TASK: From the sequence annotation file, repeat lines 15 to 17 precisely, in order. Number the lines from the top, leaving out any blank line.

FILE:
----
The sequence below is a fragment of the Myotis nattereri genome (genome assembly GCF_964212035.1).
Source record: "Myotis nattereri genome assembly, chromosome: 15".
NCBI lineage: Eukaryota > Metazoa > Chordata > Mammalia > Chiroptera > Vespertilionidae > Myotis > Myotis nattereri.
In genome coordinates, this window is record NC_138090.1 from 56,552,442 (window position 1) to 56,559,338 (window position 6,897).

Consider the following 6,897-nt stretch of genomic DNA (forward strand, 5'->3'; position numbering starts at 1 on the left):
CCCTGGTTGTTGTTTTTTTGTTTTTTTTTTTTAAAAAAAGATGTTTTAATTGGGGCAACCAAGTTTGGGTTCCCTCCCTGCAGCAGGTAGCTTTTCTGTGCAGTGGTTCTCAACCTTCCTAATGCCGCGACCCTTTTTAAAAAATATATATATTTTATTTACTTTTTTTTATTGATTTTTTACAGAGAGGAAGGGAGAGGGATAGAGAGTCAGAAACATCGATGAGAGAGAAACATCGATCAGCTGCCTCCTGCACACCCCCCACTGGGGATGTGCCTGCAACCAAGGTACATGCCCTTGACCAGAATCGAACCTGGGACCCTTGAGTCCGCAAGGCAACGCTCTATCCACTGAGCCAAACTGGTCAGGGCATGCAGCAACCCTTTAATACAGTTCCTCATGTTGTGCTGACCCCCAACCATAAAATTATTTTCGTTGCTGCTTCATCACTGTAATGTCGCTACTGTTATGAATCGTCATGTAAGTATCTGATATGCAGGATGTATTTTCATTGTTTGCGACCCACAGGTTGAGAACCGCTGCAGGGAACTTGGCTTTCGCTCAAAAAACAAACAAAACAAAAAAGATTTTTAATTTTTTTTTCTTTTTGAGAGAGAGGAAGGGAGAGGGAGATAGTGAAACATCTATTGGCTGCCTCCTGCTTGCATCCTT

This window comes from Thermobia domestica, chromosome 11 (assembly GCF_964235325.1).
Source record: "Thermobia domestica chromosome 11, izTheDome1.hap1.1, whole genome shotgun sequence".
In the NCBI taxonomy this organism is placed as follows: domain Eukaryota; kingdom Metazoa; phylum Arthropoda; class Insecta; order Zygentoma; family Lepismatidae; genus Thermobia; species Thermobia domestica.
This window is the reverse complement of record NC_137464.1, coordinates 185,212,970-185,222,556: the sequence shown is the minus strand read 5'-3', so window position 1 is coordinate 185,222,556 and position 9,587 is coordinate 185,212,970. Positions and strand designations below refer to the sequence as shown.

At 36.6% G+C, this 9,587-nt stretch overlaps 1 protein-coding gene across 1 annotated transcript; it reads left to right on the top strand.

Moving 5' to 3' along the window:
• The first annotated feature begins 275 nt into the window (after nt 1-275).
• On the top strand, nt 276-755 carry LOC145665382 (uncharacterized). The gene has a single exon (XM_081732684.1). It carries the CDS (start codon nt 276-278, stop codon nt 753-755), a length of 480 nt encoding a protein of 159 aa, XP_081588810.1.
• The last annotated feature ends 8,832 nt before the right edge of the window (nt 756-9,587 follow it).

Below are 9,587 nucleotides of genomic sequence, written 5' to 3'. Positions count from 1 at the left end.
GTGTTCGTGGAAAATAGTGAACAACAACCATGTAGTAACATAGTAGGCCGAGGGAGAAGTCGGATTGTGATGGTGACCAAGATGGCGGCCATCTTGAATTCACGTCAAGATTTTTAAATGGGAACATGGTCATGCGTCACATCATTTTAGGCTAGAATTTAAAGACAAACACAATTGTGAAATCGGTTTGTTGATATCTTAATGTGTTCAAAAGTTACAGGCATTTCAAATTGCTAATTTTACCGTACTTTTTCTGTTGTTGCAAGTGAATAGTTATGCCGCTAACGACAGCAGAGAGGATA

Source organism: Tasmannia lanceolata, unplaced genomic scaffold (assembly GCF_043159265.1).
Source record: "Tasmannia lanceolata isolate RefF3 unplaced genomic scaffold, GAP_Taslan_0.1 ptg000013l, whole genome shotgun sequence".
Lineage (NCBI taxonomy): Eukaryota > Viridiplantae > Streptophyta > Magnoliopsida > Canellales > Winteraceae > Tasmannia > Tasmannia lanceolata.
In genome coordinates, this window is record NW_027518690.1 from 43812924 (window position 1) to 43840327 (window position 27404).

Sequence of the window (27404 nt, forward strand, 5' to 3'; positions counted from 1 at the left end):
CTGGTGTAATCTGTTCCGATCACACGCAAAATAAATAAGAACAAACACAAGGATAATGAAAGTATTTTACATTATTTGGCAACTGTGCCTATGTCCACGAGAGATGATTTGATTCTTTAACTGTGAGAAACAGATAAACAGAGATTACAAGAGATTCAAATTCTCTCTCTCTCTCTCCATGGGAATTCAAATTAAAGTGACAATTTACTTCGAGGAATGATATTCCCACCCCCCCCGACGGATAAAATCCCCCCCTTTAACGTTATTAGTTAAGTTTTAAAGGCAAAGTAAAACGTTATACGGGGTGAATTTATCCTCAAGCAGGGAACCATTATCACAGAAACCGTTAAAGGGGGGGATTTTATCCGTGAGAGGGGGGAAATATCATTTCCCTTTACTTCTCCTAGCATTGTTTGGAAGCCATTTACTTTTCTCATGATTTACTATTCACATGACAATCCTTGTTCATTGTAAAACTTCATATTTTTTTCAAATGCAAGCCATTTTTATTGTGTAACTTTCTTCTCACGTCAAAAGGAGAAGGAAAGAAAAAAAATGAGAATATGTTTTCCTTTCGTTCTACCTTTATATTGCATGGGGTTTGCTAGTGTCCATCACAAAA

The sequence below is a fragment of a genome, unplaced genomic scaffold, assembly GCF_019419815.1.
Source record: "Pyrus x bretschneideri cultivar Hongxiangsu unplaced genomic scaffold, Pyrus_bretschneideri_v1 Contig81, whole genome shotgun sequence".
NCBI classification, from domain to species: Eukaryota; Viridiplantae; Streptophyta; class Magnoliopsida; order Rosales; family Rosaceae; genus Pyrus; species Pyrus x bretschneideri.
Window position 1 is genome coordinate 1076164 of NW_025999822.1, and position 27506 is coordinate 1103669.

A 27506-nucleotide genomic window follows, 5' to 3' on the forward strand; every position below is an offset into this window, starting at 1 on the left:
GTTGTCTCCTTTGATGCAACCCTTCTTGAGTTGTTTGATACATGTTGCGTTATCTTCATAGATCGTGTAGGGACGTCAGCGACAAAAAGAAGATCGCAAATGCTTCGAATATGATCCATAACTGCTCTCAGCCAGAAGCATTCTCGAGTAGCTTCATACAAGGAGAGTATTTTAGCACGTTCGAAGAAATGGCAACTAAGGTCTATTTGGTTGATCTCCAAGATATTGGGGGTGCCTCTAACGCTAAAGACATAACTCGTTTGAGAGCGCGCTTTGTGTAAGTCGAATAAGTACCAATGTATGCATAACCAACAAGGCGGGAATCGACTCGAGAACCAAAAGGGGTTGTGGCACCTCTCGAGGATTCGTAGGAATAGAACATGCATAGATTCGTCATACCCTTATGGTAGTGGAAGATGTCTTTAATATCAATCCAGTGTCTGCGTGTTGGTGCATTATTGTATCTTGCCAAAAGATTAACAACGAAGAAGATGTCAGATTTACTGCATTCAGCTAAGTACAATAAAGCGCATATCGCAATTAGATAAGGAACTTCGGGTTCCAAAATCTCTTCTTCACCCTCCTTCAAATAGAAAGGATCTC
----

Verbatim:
• The last annotated feature ends 8,832 nt before the right edge of the window (nt 756-9,587 follow it).

Below are 9,587 nucleotides of genomic sequence, written 5' to 3'. Positions count from 1 at the left end.
GTGTTCGTGGAAAATAGTGAACAACAACCATGTAGTAACATAGTAGGCCGAGGGAGAAGTCGGATTGTGATGGTGACCAAGATGGCGGCCATCTTGAATTCACGTCAAGATTTTTAAATGGGAACATGGTCATGCGTCACATCATTTTAGGCTAGAATTTAAAGACAAACACAATTGTGAAATCGGTTTGTTGATATCTTAATGTGTTCAAAAGTTACAGGCATTTCAAATTGCTAATTTTACCGTACTTTTTCTGTTGTTGCAAGTGAATAGTTATGCCGCTAACGACAGCAGAGAGGATA